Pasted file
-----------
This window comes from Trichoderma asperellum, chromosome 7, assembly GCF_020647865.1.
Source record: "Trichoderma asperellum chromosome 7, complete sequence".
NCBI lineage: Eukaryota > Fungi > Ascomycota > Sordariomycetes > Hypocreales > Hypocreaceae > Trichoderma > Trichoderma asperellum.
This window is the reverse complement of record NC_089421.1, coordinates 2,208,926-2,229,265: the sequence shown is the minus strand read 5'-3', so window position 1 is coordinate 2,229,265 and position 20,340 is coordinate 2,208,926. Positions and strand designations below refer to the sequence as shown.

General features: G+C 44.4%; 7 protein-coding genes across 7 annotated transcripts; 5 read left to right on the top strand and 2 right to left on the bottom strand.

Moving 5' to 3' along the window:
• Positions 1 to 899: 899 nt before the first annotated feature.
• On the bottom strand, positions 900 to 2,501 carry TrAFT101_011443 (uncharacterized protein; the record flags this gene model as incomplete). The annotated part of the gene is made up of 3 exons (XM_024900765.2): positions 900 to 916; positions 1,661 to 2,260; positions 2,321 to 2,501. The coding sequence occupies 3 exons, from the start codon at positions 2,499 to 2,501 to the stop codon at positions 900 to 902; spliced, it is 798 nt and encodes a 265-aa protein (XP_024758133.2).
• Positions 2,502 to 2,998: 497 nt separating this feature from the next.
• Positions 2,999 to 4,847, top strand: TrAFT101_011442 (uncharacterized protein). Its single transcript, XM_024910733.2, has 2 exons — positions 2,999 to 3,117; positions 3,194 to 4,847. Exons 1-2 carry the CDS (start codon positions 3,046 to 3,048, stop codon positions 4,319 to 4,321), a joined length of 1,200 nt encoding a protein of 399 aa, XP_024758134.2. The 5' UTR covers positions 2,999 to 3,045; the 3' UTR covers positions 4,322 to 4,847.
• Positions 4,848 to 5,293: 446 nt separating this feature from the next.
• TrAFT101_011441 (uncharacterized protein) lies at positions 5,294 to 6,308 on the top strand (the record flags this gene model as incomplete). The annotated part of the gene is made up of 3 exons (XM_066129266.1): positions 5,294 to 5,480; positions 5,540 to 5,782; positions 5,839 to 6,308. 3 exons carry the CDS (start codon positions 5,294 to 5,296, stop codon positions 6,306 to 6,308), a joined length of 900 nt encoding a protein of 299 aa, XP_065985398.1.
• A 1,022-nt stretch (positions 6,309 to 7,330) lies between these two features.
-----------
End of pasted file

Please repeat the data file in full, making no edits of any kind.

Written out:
This window comes from Trichoderma asperellum, chromosome 7, assembly GCF_020647865.1.
Source record: "Trichoderma asperellum chromosome 7, complete sequence".
NCBI lineage: Eukaryota > Fungi > Ascomycota > Sordariomycetes > Hypocreales > Hypocreaceae > Trichoderma > Trichoderma asperellum.
This window is the reverse complement of record NC_089421.1, coordinates 2,208,926-2,229,265: the sequence shown is the minus strand read 5'-3', so window position 1 is coordinate 2,229,265 and position 20,340 is coordinate 2,208,926. Positions and strand designations below refer to the sequence as shown.

General features: G+C 44.4%; 7 protein-coding genes across 7 annotated transcripts; 5 read left to right on the top strand and 2 right to left on the bottom strand.

Moving 5' to 3' along the window:
• Positions 1 to 899: 899 nt before the first annotated feature.
• On the bottom strand, positions 900 to 2,501 carry TrAFT101_011443 (uncharacterized protein; the record flags this gene model as incomplete). The annotated part of the gene is made up of 3 exons (XM_024900765.2): positions 900 to 916; positions 1,661 to 2,260; positions 2,321 to 2,501. The coding sequence occupies 3 exons, from the start codon at positions 2,499 to 2,501 to the stop codon at positions 900 to 902; spliced, it is 798 nt and encodes a 265-aa protein (XP_024758133.2).
• Positions 2,502 to 2,998: 497 nt separating this feature from the next.
• Positions 2,999 to 4,847, top strand: TrAFT101_011442 (uncharacterized protein). Its single transcript, XM_024910733.2, has 2 exons — positions 2,999 to 3,117; positions 3,194 to 4,847. Exons 1-2 carry the CDS (start codon positions 3,046 to 3,048, stop codon positions 4,319 to 4,321), a joined length of 1,200 nt encoding a protein of 399 aa, XP_024758134.2. The 5' UTR covers positions 2,999 to 3,045; the 3' UTR covers positions 4,322 to 4,847.
• Positions 4,848 to 5,293: 446 nt separating this feature from the next.
• TrAFT101_011441 (uncharacterized protein) lies at positions 5,294 to 6,308 on the top strand (the record flags this gene model as incomplete). The annotated part of the gene is made up of 3 exons (XM_066129266.1): positions 5,294 to 5,480; positions 5,540 to 5,782; positions 5,839 to 6,308. 3 exons carry the CDS (start codon positions 5,294 to 5,296, stop codon positions 6,306 to 6,308), a joined length of 900 nt encoding a protein of 299 aa, XP_065985398.1.
• A 1,022-nt stretch (positions 6,309 to 7,330) lies between these two features.